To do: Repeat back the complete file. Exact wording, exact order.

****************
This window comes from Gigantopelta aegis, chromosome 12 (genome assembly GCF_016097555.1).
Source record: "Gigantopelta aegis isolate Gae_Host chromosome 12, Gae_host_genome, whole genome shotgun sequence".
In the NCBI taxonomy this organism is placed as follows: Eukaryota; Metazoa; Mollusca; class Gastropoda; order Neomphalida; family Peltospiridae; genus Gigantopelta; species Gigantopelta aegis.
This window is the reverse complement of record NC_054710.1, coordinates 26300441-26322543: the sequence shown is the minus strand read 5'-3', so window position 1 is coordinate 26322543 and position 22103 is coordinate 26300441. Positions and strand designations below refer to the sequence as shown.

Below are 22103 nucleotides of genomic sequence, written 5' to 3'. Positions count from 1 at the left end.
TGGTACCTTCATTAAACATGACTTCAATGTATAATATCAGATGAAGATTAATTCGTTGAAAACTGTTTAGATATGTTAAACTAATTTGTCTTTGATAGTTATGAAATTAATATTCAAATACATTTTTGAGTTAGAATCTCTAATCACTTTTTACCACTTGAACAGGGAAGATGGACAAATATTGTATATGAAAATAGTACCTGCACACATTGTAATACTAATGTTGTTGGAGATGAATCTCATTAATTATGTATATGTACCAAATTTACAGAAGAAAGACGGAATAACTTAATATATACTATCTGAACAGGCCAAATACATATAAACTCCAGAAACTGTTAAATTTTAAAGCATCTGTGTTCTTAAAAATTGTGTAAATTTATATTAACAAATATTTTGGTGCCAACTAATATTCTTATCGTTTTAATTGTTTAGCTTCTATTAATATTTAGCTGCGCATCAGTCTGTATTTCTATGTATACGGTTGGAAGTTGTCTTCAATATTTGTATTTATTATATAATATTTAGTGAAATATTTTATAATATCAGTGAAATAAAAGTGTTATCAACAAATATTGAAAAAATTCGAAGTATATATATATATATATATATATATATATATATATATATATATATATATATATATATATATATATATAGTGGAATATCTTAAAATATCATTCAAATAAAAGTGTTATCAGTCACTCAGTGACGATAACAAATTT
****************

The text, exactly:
This window comes from Gigantopelta aegis, chromosome 12 (genome assembly GCF_016097555.1).
Source record: "Gigantopelta aegis isolate Gae_Host chromosome 12, Gae_host_genome, whole genome shotgun sequence".
In the NCBI taxonomy this organism is placed as follows: Eukaryota; Metazoa; Mollusca; class Gastropoda; order Neomphalida; family Peltospiridae; genus Gigantopelta; species Gigantopelta aegis.
This window is the reverse complement of record NC_054710.1, coordinates 26300441-26322543: the sequence shown is the minus strand read 5'-3', so window position 1 is coordinate 26322543 and position 22103 is coordinate 26300441. Positions and strand designations below refer to the sequence as shown.

Below are 22103 nucleotides of genomic sequence, written 5' to 3'. Positions count from 1 at the left end.
TGGTACCTTCATTAAACATGACTTCAATGTATAATATCAGATGAAGATTAATTCGTTGAAAACTGTTTAGATATGTTAAACTAATTTGTCTTTGATAGTTATGAAATTAATATTCAAATACATTTTTGAGTTAGAATCTCTAATCACTTTTTACCACTTGAACAGGGAAGATGGACAAATATTGTATATGAAAATAGTACCTGCACACATTGTAATACTAATGTTGTTGGAGATGAATCTCATTAATTATGTATATGTACCAAATTTACAGAAGAAAGACGGAATAACTTAATATATACTATCTGAACAGGCCAAATACATATAAACTCCAGAAACTGTTAAATTTTAAAGCATCTGTGTTCTTAAAAATTGTGTAAATTTATATTAACAAATATTTTGGTGCCAACTAATATTCTTATCGTTTTAATTGTTTAGCTTCTATTAATATTTAGCTGCGCATCAGTCTGTATTTCTATGTATACGGTTGGAAGTTGTCTTCAATATTTGTATTTATTATATAATATTTAGTGAAATATTTTATAATATCAGTGAAATAAAAGTGTTATCAACAAATATTGAAAAAATTCGAAGTATATATATATATATATATATATATATATATATATATATATATATATATATATATATATATATATATAGTGGAATATCTTAAAATATCATTCAAATAAAAGTGTTATCAGTCACTCAGTGACGATAACAAATTT